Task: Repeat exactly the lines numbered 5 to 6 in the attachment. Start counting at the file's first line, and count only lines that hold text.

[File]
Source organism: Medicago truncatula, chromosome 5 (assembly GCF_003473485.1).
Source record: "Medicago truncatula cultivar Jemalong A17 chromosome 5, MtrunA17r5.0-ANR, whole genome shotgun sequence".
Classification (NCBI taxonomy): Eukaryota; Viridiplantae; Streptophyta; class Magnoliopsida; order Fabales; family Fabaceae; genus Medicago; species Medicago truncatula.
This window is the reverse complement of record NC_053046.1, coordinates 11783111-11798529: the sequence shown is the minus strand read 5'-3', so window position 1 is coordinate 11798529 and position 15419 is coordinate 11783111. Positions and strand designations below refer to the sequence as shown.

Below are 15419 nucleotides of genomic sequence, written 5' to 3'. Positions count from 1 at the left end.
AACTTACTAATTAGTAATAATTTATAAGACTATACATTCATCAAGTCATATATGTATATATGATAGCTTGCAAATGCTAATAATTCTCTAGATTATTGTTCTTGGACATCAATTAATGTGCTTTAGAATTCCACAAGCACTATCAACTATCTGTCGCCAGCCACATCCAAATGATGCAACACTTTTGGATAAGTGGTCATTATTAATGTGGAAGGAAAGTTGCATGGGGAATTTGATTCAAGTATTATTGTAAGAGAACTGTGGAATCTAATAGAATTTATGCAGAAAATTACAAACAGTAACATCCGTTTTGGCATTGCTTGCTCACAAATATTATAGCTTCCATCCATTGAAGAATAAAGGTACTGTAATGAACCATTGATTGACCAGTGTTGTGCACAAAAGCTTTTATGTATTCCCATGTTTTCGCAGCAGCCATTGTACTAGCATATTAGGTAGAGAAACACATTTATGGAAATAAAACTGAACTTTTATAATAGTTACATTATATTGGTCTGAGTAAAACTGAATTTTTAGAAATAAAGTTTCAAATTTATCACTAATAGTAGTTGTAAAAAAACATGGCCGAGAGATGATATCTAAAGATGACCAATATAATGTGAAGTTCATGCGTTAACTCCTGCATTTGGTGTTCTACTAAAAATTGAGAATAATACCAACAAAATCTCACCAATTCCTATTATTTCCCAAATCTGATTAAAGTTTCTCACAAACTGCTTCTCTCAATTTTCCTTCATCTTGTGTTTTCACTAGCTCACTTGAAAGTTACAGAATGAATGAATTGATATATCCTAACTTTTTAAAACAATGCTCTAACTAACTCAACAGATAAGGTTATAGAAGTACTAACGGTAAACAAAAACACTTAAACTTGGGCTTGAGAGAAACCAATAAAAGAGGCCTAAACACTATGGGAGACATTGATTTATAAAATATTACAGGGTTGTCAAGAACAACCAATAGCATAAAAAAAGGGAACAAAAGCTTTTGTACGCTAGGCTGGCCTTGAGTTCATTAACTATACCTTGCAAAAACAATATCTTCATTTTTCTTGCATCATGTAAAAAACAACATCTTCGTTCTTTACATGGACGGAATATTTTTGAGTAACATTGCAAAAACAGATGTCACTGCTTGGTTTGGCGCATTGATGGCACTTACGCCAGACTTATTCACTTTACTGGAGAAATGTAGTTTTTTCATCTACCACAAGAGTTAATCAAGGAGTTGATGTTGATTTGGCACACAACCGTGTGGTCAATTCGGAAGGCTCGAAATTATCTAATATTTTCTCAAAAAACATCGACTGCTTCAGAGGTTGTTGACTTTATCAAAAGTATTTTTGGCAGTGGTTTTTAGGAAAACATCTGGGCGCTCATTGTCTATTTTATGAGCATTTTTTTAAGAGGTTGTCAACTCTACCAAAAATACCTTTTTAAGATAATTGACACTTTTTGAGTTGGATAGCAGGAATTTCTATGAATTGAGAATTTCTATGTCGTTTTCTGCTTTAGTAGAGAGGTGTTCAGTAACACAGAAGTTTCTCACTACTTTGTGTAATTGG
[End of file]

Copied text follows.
Below are 15419 nucleotides of genomic sequence, written 5' to 3'. Positions count from 1 at the left end.
AACTTACTAATTAGTAATAATTTATAAGACTATACATTCATCAAGTCATATATGTATATATGATAGCTTGCAAATGCTAATAATTCTCTAGATTATTGTTCTTGGACATCAATTAATGTGCTTTAGAATTCCACAAGCACTATCAACTATCTGTCGCCAGCCACATCCAAATGATGCAACACTTTTGGATAAGTGGTCATTATTAATGTGGAAGGAAAGTTGCATGGGGAATTTGATTCAAGTATTATTGTAAGAGAACTGTGGAATCTAATAGAATTTATGCAGAAAATTACAAACAGTAACATCCGTTTTGGCATTGCTTGCTCACAAATATTATAGCTTCCATCCATTGAAGAATAAAGGTACTGTAATGAACCATTGATTGACCAGTGTTGTGCACAAAAGCTTTTATGTATTCCCATGTTTTCGCAGCAGCCATTGTACTAGCATATTAGGTAGAGAAACACATTTATGGAAATAAAACTGAACTTTTATAATAGTTACATTATATTGGTCTGAGTAAAACTGAATTTTTAGAAATAAAGTTTCAAATTTATCACTAATAGTAGTTGTAAAAAAACATGGCCGAGAGATGATATCTAAAGATGACCAATATAATGTGAAGTTCATGCGTTAACTCCTGCATTTGGTGTTCTACTAAAAATTGAGAATAATACCAACAAAATCTCACCAATTCCTATTATTTCCCAAATCTGATTAAAGTTTCTCACAAACTGCTTCTCTCAATTTTCCTTCATCTTGTGTTTTCACTAGCTCACTTGAAAGTTACAGAATGAATGAATTGATATATCCTAACTTTTTAAAACAATGCTCTAACTAACTCAACAGATAAGGTTATAGAAGTACTAACGGTAAACAAAAACACTTAAACTTGGGCTTGAGAGAAACCAATAAAAGAGGCCTAAACACTATGGGAGACATTGATTTATAAAATATTACAGGGTTGTCAAGAACAACCAATAGCATAAAAAAAGGGAACAAAAGCTTTTGTACGCTAGGCTGGCCTTGAGTTCATTAACTATACCTTGCAAAAACAATATCTTCATTTTTCTTGCATCATGTAAAAAACAACATCTTCGTTCTTTACATGGACGGAATATTTTTGAGTAACATTGCAAAAACAGATGTCACTGCTTGGTTTGGCGCATTGATGGCACTTACGCCAGACTTATTCACTTTACTGGAGAAATGTAGTTTTTTCATCTACCACAAGAGTTAATCAAGGAGTTGATGTTGATTTGGCACACAACCGTGTGGTCAATTCGGAAGGCTCGAAATTATCTAATATTTTCTCAAAAAACATCGACTGCTTCAGAGGTTGTTGACTTTATCAAAAGTATTTTTGGCAGTGGTTTTTAGGAAAACATCTGGGCGCTCATTGTCTATTTTATGAGCATTTTTTTAAGAGGTTGTCAACTCTACCAAAAATACCTTTTTAAGATAATTGACACTTTTTGAGTTGGATAGCAGGAATTTCTATGAATTGAGAATTTCTATGTCGTTTTCTGCTTTAGTAGAGAGGTGTTCAGTAACACAGAAGTTTCTCACTACTTTGTGTAATTGG